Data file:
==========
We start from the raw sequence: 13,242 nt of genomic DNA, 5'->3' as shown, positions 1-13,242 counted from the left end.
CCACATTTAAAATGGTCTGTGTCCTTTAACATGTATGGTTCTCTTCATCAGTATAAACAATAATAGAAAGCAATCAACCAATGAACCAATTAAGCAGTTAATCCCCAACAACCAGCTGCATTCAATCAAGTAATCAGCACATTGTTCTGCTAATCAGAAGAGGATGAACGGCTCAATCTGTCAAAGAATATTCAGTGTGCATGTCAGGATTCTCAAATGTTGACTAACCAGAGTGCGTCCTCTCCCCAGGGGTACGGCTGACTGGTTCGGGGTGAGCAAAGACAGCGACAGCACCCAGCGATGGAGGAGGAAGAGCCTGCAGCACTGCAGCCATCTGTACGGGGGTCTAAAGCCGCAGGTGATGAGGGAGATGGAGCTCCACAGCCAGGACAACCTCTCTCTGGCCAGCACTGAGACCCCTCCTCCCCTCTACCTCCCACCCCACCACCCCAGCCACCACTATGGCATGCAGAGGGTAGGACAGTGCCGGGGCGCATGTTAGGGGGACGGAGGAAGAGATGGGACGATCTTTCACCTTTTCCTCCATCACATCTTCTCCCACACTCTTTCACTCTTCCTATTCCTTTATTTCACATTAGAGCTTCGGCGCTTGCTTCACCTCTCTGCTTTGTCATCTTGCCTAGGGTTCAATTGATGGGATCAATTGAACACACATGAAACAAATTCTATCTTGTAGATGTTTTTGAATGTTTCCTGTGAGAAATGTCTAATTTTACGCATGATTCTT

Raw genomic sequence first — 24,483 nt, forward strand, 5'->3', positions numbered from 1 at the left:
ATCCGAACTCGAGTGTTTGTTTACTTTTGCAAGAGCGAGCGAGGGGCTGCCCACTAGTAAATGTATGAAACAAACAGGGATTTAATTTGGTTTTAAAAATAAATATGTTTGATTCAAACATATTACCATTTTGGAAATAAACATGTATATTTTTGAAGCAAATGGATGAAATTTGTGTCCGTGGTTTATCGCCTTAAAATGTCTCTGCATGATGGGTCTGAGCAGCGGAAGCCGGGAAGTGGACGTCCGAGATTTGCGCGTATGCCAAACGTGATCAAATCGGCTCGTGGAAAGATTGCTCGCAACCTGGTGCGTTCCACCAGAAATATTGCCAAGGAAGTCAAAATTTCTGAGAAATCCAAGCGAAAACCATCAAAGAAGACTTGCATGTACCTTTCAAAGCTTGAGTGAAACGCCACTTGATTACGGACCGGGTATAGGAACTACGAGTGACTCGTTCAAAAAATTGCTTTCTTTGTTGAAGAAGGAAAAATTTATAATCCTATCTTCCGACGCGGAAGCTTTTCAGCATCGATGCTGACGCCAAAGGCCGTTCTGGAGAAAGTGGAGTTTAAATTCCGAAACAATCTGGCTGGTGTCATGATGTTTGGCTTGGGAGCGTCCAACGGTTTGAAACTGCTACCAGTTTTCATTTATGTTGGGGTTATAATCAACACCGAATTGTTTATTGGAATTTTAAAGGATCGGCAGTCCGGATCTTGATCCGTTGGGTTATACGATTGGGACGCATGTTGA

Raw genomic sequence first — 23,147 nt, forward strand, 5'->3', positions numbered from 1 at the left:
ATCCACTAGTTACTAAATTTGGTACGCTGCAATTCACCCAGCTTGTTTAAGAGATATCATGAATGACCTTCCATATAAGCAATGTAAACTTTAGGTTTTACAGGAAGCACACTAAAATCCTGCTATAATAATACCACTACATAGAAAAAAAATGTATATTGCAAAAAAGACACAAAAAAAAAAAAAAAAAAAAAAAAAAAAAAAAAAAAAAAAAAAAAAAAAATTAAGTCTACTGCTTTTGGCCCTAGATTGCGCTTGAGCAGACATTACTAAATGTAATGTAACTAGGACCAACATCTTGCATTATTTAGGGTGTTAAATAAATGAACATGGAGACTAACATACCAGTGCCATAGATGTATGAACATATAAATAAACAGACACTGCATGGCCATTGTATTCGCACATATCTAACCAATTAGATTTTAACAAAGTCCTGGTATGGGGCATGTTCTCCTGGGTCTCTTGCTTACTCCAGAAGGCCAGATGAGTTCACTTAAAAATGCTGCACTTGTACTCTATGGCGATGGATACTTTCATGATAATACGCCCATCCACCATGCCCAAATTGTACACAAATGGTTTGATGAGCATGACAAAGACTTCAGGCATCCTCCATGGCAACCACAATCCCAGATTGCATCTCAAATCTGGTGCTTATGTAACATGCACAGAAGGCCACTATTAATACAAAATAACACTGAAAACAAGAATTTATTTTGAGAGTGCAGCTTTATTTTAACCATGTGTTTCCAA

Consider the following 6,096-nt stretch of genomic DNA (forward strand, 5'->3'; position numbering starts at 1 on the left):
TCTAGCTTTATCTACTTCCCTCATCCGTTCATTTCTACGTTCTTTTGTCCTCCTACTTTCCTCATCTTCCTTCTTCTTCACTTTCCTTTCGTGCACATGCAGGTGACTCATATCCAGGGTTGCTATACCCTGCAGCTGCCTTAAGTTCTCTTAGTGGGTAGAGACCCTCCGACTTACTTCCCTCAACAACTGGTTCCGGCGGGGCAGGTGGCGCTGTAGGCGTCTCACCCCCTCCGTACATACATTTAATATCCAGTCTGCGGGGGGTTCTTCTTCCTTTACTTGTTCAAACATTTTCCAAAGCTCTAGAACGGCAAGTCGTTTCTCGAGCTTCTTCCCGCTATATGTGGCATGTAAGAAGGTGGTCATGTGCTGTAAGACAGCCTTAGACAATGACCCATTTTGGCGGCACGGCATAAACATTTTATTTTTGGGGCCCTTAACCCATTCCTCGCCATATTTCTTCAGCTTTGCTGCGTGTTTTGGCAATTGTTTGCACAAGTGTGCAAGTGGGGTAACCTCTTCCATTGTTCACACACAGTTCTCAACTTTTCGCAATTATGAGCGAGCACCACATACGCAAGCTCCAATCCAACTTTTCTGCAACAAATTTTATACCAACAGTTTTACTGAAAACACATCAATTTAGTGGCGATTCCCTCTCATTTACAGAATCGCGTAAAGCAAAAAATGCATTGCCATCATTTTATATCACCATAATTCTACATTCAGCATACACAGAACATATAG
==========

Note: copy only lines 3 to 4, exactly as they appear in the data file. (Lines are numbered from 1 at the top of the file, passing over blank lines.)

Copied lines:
Raw genomic sequence first — 24,483 nt, forward strand, 5'->3', positions numbered from 1 at the left:
ATCCGAACTCGAGTGTTTGTTTACTTTTGCAAGAGCGAGCGAGGGGCTGCCCACTAGTAAATGTATGAAACAAACAGGGATTTAATTTGGTTTTAAAAATAAATATGTTTGATTCAAACATATTACCATTTTGGAAATAAACATGTATATTTTTGAAGCAAATGGATGAAATTTGTGTCCGTGGTTTATCGCCTTAAAATGTCTCTGCATGATGGGTCTGAGCAGCGGAAGCCGGGAAGTGGACGTCCGAGATTTGCGCGTATGCCAAACGTGATCAAATCGGCTCGTGGAAAGATTGCTCGCAACCTGGTGCGTTCCACCAGAAATATTGCCAAGGAAGTCAAAATTTCTGAGAAATCCAAGCGAAAACCATCAAAGAAGACTTGCATGTACCTTTCAAAGCTTGAGTGAAACGCCACTTGATTACGGACCGGGTATAGGAACTACGAGTGACTCGTTCAAAAAATTGCTTTCTTTGTTGAAGAAGGAAAAATTTATAATCCTATCTTCCGACGCGGAAGCTTTTCAGCATCGATGCTGACGCCAAAGGCCGTTCTGGAGAAAGTGGAGTTTAAATTCCGAAACAATCTGGCTGGTGTCATGATGTTTGGCTTGGGAGCGTCCAACGGTTTGAAACTGCTACCAGTTTTCATTTATGTTGGGGTTATAATCAACACCGAATTGTTTATTGGAATTTTAAAGGATCGGCAGTCCGGATCTTGATCCGTTGGGTTATACGATTGGGACGCATGTTGA